filmmakers. The story, stripped down to fable-like simplicity, concerns two
rival families engaged in a blood feud in 1910 and one son’s struggle to
escape the cycle of violence. Writing from Venice, critic Patrick Z. McGavin
wrote, “‘Behind the Sun’ is a dark and pungent Western reconfigured as a
‘foundation myth,’ a story about civilization and its discontents. The
filmmaking is often exceptional, filled with urgency and grace, power and
subtlety of expression.” Read the complete review.
Another tour-de-force of image-making comes in the long-delayed exhibition
of “Tuvalu,” Veit Helmer‘s mostly silent, lyrical 1999 feature debut.
Starring Denis Lavant (from Leos Carax‘s “Boy Meets Girl,” “Bad Blood” and “The Lovers of Pont Neuf” as a public pool employee who falls for a young girl (Chulpan Khamatova), the movie was shot in black and white, with scenes subsequently tinted with different colors. Winner of the Slamdance Jury
Prize for best cinematography in 2000, “Tuvalu” was acquired by
micro-distrib Indican Pictures (“Pariah,” “The Girl Next Door“) and is currently playing in New York, with new venues in Los Angeles, Berkeley and
San Jose scheduled for Friday, followed by more theaters in 2002. indieWIRE
published an interview with Helmer during the 2000 Rotterdam Film Festival,
Read the article.
Also a long-time coming is Gerardo Vera‘s 1999 feature “Second Skin,” which is now playing in San Francisco, Los Angeles and opens this Friday in New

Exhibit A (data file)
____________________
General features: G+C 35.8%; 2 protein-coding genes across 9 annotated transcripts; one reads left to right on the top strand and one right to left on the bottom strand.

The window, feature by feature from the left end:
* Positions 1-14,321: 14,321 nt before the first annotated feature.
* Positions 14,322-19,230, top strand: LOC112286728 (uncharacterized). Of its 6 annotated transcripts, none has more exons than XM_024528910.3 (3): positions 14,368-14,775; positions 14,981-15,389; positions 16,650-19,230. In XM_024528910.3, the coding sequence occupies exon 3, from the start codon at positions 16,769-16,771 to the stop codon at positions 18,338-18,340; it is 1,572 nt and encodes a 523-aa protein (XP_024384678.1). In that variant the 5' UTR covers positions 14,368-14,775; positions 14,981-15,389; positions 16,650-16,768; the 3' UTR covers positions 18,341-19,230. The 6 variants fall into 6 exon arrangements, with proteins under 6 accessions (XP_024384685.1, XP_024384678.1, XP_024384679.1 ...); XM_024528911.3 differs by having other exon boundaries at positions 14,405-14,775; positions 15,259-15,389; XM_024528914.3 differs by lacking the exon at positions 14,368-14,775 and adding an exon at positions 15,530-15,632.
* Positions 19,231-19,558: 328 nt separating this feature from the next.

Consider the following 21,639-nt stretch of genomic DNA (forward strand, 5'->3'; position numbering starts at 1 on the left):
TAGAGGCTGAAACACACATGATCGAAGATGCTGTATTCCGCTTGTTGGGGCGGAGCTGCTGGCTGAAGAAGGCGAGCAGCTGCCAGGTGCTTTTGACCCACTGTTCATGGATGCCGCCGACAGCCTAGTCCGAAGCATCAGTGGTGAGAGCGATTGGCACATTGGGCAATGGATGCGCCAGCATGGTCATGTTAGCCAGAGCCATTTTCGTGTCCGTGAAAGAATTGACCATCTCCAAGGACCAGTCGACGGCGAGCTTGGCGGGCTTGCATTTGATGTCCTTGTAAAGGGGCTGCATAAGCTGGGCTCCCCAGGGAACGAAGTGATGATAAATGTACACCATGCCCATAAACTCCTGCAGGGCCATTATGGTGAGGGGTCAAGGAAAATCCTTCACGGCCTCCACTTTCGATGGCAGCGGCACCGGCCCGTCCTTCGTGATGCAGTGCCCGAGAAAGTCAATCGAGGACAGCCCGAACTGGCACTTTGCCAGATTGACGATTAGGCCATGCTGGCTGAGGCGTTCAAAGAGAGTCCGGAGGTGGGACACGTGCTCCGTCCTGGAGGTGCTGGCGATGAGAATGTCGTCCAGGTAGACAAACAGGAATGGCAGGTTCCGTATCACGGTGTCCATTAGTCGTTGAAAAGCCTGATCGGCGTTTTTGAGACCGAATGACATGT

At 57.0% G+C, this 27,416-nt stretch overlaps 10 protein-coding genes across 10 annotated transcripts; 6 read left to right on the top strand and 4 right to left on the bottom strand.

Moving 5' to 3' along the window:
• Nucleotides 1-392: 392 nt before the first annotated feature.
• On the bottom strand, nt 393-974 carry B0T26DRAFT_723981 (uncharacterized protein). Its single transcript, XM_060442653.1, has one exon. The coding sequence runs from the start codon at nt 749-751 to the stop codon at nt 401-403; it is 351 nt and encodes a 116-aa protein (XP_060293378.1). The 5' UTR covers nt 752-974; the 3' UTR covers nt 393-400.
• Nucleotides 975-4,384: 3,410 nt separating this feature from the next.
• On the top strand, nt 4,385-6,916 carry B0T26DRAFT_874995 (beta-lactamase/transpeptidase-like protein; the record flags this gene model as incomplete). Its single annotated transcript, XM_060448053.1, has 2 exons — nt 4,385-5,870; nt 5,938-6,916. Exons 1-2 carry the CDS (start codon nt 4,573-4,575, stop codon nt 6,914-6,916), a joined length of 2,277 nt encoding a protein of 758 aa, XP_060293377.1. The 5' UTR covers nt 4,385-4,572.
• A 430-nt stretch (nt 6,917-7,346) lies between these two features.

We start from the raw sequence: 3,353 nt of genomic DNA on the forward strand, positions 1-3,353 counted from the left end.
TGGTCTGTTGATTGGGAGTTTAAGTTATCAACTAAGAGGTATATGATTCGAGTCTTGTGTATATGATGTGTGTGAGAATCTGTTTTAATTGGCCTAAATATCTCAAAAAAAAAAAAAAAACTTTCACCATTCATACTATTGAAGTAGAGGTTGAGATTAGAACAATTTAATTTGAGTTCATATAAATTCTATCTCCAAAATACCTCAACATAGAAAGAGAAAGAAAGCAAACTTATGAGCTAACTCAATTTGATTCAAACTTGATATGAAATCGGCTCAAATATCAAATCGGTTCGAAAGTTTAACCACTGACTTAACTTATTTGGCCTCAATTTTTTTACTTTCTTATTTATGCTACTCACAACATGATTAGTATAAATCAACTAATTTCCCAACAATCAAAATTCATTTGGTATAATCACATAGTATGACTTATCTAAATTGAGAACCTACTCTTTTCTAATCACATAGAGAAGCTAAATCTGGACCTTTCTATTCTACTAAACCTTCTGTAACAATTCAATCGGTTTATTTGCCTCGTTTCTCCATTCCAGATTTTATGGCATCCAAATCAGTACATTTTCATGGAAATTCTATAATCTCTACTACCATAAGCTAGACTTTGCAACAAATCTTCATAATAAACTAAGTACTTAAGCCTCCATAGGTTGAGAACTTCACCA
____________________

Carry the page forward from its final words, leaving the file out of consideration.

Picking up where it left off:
York through Menemsha Films (“101 Reykjavik,” “Werckmeister Harmonies“), the distribution apparatus set up by producer’s rep Neil Friedman. Starring Jordi Molla, who received a Goya nomination for his role as a married man who has a secret affair with Javier Bardem (“Before Night Falls“), the film is being marketed as the Oscar-nominated Bardem’s return to U.S. screens.
And in Miramax’s never-ending pursuit for Oscar, the studio will launch
another couple of Academy-qualifiers in limited one-week runs, the
GreeneStreet Films produced indie, “Pinero,” starring Benjamin Brett as the Nuyorican ex-con-poet-playwright Miguel Pinero; and “Iris,” a Paramount Pictures co-production that has Judi Dench‘s Oscar win written all over it, with her portrayal of Iris Murdoch, the Alzheimer’s afflicted author. In the